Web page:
As a band singer — the first woman to be hired in that role — with Paul Whiteman and her husband Red Norvo, she recorded a good many songs that were forgettable: THREE LITTLE FISHIES, for one.  Perhaps the girlish quality of Mildred’s upper register may have disconcerted some listeners, who would prefer their jazz singers to be plaintive and husky.  But arguing over the definitions of a jazz singer and a pop singer seems a silly business.  Do you like what you hear?  

Although we can feel both fascinated and sympathetic while considering Billie’s difficult life, Ella’s poor childhood, Mildred would have had a hard time making diabetes and obesity intriguing to us. 

I also suspect that those who ignore her Mildred do so not because her voice displeases them, but because she subliminally represents OLD.  I don’t mean OLD in the sense of the past, but in the sense of elderly, of senior citizen.  What bad luck made Mildred identify herself “The Rockin’ Chair Lady?”  Of course, her performance of Hoagy Carmichael’s ROCKIN’ CHAIR was superb; she took it as her theme song.  But — when we want our stars to be aerobically bouncy — for Mildred to portray herself as immobilized, unable to get out of her chair, was not a good way to market herself.  (And artists were products even in the Thirties.)     

Alas, poor Mildred.  Were she to apply for a job and be turned down because of her appearance, she could sue, win, and collect a substantial settlement.  But dead artists can’t sue an ignorant public for discrimination. 

Listen to her sing

COPYRIGHT, MICHAEL STEINMAN AND JAZZ LIVES, 2009
Unauthorized use and/or duplication of this material without express and written permission from this blog’s author and/or owner is strictly prohibited.  Excerpts and links may be used, provided that full and clear credit is given to Michael Steinman and Jazz Lives with appropriate and specific direction to the original content.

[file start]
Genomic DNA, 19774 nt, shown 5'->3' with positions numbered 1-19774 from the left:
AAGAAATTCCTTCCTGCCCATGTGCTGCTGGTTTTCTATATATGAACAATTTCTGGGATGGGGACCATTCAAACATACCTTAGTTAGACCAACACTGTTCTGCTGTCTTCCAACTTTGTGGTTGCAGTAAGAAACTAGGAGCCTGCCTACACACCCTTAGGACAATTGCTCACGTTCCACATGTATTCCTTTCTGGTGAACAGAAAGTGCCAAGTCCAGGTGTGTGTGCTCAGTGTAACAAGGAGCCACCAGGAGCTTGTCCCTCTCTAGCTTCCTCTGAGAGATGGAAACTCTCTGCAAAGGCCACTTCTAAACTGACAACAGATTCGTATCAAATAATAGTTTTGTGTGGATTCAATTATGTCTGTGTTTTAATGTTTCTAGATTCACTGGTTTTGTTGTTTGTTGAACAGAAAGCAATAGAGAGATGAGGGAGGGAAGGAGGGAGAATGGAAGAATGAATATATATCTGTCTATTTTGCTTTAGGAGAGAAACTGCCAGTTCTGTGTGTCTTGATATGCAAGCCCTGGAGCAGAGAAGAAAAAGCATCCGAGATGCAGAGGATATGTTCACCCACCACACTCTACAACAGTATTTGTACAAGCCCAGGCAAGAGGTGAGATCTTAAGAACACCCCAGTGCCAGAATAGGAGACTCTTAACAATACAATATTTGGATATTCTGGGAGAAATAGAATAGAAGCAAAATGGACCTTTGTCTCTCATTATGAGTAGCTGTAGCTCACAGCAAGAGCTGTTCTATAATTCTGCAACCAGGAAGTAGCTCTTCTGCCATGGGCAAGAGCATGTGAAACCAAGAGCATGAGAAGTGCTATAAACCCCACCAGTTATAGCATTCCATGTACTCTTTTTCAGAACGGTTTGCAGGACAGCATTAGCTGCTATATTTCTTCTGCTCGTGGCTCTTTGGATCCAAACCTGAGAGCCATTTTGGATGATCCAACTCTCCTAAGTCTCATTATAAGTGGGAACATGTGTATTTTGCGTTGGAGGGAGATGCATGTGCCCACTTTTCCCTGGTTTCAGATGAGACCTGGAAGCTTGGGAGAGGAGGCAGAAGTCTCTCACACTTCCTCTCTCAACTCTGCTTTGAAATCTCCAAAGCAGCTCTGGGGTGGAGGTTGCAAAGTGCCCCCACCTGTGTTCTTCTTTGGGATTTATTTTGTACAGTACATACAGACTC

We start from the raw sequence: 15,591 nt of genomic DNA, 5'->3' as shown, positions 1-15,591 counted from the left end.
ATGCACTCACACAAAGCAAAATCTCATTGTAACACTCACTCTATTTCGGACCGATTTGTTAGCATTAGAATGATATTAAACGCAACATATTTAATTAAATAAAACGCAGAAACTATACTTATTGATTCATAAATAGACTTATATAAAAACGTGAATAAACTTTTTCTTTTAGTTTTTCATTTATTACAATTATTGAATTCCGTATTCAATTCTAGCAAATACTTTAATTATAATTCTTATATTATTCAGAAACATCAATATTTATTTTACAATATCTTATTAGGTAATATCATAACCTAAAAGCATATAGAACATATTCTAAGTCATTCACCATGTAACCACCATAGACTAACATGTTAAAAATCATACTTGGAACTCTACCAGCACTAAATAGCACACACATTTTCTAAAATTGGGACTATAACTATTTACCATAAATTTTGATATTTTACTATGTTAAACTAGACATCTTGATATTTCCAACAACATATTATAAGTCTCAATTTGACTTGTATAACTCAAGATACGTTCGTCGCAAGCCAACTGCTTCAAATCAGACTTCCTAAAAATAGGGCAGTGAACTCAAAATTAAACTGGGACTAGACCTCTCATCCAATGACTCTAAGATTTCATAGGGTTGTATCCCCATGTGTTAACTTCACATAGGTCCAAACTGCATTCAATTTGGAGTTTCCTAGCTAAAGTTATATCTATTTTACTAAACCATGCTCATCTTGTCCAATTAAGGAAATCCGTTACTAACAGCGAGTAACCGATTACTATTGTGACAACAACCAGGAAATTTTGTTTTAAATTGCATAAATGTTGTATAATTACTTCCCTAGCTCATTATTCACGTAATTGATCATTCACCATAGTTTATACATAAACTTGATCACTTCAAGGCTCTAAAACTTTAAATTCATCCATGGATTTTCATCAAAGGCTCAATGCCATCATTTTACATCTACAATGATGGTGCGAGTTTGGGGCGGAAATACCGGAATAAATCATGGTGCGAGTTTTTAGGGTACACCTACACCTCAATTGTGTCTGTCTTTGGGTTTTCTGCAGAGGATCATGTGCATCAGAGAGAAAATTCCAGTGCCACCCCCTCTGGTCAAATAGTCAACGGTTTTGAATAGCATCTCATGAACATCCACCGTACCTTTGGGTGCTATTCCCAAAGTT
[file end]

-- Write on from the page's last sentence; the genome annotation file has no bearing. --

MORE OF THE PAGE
Advertisements

22 responses to “WHO ERASED MILDRED BAILEY?

  1. Pingback: Tweets that mention WHO ERASED MILDRED BAILEY? « JAZZ LIVES -- Topsy.com

  2. Great piece! Mildred Bailey is one of my all time favorite singers. Her sound is immediately identifiable and she has so much feeling & swing. I never, ever tire of her special delivery. I also like the way she looks – like a real person!

  3. John P. Cooper

    Interesting observations.

    Music aside (sadly b/c show biz lurks always)

    She hit earlier than other ‘Swing’ singers.
    Born 1907 – that made her 30 y/o in 1937 – ten or so more years older than the other women on the scene.

    Overweight for sure, but Kate Smith maybe have been bigger. The difference – ‘sunny disposish’ – Kate had it and most of the girl singers had it. Mildred did not. Photos of her smiling seem scarce. She usually looks very severe in her photos, dressed in black, hair unstylish, etc.

    Did it matter at the time? Perhaps only in the amount of PR she received. No cheesecake photos, no fawning boys, no girls trying to emulate her. No fun. Fun factor – zero. High spirits – near zero.

    Mildred was her music. She was the Charles Laughton of Jazz. Laughton hated the way he looked. Mildred didn’t seem to like the way she looked. But their artistry transcends their appearance.

    I am interested in more opinions.

  4. Considering Paul Whiteman has plenty of detractors, I suppose that might be a factor in the lack of recognition for Mildred. Just a thought…

  5. Ordinarily I would agree with you, Jamaica — we share the same thoughts! but so many musicians and singers were connected with Whiteman and their reputations seem untarnished. The young man from Davenport, Bing, Jack, Bunny are the first who come to mind. Happy New Year! Michael

  6. Very true, but Bix, Bing, Bunny, etc. had made their mark, most strongly, outside of Whiteman’s orchestra. They didn’t need Whiteman to become the icons they became.

  7. Excellent post, Michael, and long overdue. To me Mildred Bailey is the greatest jazz singer nobody talks about anymore. Sorry, Billie and Ella fans, but no singer in jazz history handled as wide a range of material as brilliantly as Mildred – from singing the blues with Mary Lou Williams to small-group and big-band swingers to word-heavy comic novelties to intimate ballads. (Her “You Started Something” with Ellis Larkins is heart-wrenching in its vulnerability.) For me her recordings with the Norvo band (and with the Norvo band under the name “Mildred Bailey & Her Orchestra”) outshine the “iconic” Ella Fitzgerald-Chick Webb recordings by a wide margin – not even close. Heresy? Try listening to the Bailey-Norvo “Born to Swing” or “A Porter’s Love Song to a Chambermaid” or the sublime “From the Land of the Sky Blue Water” and see if you don’t come to the same conclusion. She sang the “outdoor” songwriters (Robison, Carmichael) and the “indoor” songwriters (Berlin, Schertzinger, Weill, et al). She could make you laugh and make you cry. I dislike using the word “best.” I’ll just say that no one – not Billie, not Ella – did it better than Mildred.

    Thanks, Michael, and well done!